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How to Train Your Bird to Talk

September 24, 2019


How to Train Your Bird to Talk. Birds aren’t like babies—you can’t expect
them to pick up speech just by babbling away at them. You need a plan. You will need The right breed of bird Time
Treats and patience. Step 1. If you haven’t already bought Tweety, pick
a breed that is known for its chattiness. Amazon parrots and African greys are the gabbiest,
followed by macaws, male cockatiels, mynahs, and parakeets. Female cockatiels, female budgies, grass parakeets,
rosellas, and canaries don’t talk. Step 2. Once you’ve narrowed your choices to a talkative
breed, focus your attention on choosing a bird that seems alert and interested in what’s
going on around him. These are clues that he’ll make a good talker. Step 3. Get a young bird. Like the proverbial old dog who can’t learn
new tricks, an older bird is going to have more trouble picking up speech. Step 4. Give the bird a name that is no more than
two syllables. A longer name reduces the chances that he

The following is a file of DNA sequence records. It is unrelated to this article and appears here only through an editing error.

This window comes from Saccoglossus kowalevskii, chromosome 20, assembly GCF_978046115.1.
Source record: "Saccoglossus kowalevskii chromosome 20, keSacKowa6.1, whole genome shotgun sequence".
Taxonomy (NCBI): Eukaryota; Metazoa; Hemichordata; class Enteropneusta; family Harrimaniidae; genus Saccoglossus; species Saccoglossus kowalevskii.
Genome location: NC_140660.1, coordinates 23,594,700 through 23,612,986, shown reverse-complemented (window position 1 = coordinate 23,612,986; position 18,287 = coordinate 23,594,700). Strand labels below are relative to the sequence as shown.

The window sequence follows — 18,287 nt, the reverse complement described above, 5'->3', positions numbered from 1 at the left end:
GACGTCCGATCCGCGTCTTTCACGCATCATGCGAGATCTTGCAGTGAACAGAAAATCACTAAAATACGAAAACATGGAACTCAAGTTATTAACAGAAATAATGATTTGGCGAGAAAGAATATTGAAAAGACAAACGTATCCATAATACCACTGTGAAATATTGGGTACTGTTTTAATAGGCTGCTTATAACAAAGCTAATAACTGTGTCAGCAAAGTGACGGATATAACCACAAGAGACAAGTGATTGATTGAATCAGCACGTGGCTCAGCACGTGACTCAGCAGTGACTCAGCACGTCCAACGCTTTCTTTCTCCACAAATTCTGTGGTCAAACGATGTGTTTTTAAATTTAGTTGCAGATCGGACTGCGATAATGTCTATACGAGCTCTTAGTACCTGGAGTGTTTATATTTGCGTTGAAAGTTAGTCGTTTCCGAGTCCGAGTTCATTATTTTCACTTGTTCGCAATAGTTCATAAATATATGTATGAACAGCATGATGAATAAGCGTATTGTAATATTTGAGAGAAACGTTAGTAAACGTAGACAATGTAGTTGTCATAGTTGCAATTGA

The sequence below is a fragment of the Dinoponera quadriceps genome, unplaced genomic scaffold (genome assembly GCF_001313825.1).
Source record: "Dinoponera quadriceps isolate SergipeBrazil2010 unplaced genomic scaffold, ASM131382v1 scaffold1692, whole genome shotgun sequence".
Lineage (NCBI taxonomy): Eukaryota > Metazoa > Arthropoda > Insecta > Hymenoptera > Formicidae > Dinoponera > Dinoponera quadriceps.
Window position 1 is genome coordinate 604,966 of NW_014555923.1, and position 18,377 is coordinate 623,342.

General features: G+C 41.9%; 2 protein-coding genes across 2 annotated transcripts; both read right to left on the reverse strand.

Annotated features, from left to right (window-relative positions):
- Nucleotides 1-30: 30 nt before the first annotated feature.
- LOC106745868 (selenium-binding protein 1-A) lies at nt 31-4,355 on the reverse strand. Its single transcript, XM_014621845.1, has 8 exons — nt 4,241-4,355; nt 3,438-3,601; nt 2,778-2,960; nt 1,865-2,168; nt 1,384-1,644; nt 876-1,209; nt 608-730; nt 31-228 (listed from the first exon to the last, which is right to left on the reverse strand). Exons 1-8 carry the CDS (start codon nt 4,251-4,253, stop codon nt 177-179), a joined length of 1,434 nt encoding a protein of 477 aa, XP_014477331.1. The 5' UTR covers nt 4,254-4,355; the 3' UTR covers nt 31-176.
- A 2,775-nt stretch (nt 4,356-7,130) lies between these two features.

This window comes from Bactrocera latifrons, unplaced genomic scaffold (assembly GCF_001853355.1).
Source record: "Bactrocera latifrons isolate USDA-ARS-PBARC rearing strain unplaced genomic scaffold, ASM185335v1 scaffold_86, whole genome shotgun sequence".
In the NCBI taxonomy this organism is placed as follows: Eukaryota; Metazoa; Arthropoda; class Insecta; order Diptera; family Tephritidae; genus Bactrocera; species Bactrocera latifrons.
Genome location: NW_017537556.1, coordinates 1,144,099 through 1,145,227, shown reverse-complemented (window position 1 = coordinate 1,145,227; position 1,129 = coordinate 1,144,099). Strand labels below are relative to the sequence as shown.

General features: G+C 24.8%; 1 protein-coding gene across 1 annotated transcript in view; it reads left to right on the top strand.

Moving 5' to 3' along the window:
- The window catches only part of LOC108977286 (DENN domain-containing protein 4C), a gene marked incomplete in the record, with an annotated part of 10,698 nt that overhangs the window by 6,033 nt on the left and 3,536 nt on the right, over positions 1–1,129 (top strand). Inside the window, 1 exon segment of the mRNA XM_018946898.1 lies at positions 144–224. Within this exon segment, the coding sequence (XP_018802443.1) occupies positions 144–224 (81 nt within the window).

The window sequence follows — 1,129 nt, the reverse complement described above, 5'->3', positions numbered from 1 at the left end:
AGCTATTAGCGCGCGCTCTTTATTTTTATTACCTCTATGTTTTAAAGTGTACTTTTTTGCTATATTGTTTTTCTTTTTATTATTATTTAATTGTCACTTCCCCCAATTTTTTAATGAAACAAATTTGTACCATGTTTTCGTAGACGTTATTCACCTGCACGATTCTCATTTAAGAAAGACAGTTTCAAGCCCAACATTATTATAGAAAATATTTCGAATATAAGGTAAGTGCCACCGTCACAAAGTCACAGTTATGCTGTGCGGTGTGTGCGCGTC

will learn to say his own name. Step 5. If you’re married and/or have children,
pick one person to teach the bird. If several people are trying to instruct the
bird, it will only confuse it. Birds learn more easily from women. Step 6. Start training at the optimal time. For smaller birds, that’s at four to six
months. For bigger birds, wait until they’re six
to twelve months. Don’t teach a bird to whistle before training
him to talk, or it will make the speech lessons that much harder. Step 7. Start training by saying a few simple words
to Tweety, always using them under the same circumstances. For example, you could say “Good morning”
every day when you first rise, and you could reserve “Bye” for when the bird can see
you walk out the door. Step 8. Repeat the words several times in each instance. You want the bird to start associating the
sound you are making with the context. Step 9. Give Tweety a treat every time he repeats
something you are teaching him. Remember that birds don’t just repeat what
you want them to; they mimic sounds they hear. So if you’re suffering a bout of loud flatulence,
or getting ready to rip someone a new one, stay out of Tweety’s earshot. Step 10. If Tweety has picked up a bad word, washing
his mouth out with soap won’t work. But ignoring him when he repeats the word
will, because getting your attention is his main incentive. Step 11. Now enjoy chatting with your fine-feathered
friend! Did you know Talking birds often will imitate
your phone’s ring tone because they get a kick out of watching you come running.

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